A New Wave of Learning

May 2008

NOAA is well known for conducting cutting-edge science. But did you know that NOAA is blazing a new frontier in the amazing virtual world of Second Life? What appears to be an entertaining computer game conveys serious science, bringing to life esoteric research with an engaging virtual experience.

Diver's view of diverse ecosystems.
Credit: NOAA

Diver's view of diverse ecosystems.

Second Life is a 3-D virtual world built and owned entirely by its residents. Created by Linden Lab of San Francisco, the web site population and visitors are growing explosively. Linden Lab claims more than five million international inhabitants and NOAA’s island has had over 5,800 unique visitors representing approximately 4,000 hours since the beginning of the year.

Targeting the next generation of scientists, NOAA’s site teaches visitors, called “avatars,” about our changing planet through “immersive storytelling,” according to Eric Hackathorn, who developed the NOAA islands with Second Life design company Aimee Weber Studios.

NOAA's virtual island map.
Credit: NOAA

NOAA's Virtual Island in Second Life.

“Visitors experience environments they would not otherwise have access to,” says Hackathorn, who works for NOAA’s Earth System Research Laboratory in Boulder, Colo. Colorful 3-D graphics and action-packed animations help participants understand the complex science behind climate, ecosystems, and weather. In this virtual classroom, “students,” can get together from all over the world and ride through the eye of a hurricane, soar through the layers of the atmosphere on a weather balloon, or view underwater creatures from the safety of a NOAA virtual submersible; all while being exposed to the real-life data and research incorporated into the adventures.

Sometimes static, other times interactive, island stops serve the visitor a comprehensive palette of knowledge like never before. For example, at the NOAA real-time weather map, avatars can walk across a map of the U. S. and experience the day’s weather as it changes from region to region. This avatar is experiencing a snowy day in virtual Alaska.

Realtime weather map allows avatars to experience the current weather.
Credit: NOAA

Realtime weather map allows avatars to experience the current weather.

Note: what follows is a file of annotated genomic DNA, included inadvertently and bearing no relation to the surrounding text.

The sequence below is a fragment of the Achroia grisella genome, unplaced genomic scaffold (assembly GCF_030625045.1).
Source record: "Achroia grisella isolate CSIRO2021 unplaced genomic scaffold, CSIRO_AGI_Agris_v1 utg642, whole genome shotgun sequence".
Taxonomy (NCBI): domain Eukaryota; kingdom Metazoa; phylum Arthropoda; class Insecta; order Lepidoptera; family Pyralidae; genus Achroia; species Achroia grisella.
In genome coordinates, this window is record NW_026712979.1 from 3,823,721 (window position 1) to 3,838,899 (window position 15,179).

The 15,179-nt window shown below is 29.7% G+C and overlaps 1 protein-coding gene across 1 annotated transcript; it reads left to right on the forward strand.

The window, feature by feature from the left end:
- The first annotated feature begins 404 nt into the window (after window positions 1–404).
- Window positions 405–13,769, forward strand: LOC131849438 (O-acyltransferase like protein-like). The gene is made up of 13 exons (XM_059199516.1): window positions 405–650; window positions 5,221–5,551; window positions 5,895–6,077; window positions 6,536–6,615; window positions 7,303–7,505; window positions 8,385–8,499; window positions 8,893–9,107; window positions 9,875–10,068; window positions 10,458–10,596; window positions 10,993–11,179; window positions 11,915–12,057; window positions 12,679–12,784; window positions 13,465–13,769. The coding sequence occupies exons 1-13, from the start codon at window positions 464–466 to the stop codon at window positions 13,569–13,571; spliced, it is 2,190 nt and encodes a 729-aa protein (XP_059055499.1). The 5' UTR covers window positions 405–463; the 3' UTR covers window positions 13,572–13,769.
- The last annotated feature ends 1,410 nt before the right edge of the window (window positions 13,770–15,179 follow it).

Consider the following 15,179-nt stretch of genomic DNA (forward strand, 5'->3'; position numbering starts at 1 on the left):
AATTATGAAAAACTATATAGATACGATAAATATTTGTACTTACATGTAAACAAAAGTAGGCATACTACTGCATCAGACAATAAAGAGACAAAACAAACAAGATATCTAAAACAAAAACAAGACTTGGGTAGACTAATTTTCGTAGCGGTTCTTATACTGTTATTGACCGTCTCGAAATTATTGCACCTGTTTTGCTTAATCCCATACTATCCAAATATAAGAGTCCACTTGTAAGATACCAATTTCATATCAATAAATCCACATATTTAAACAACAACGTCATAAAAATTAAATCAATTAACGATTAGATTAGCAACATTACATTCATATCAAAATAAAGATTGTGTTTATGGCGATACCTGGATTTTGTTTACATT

In NOAA’s virtual world, melting glaciers and rising sea levels promote potential interactive discussion on climate change. Other locations raise awareness about natural hazards such as tsunamis, hurricanes, wild fires, and oil spills. Effects of the changing environment are vividly portrayed by stops such as the one that informs the visitor about harmful algal blooms.

NOAA is acquiring additional real estate for future development to continue the promotion of NOAA products and services. This property is located in SciLands, a virtual continent and user community within Second Life, devoted exclusively to science and technology. NOAA, as one of the first government-sponsored, Earth-science islands, was key to establishing the continent in collaboration with universities, museums, and other government agencies such as NASA, the Environmental Protection Agency, and National Library of Medicine. There are now more than 25 science and technology-related organizations participating in SciLands. Its members hold regular meetings in Second Life where they share ideas, help each other, and plan future projects.

Virtual harmful algal bloom.
Credit: NOAA

A virtual harmful algal bloom educates visitors about real hazards.

Visit Scilands for a free account to hop onboard a NOAA balloon, aircraft, or sea vessel, or just walk, fly, or swim through our virtual classroom to unearth new facts about our planet — the one and only NOAA strives to protect and preserve.

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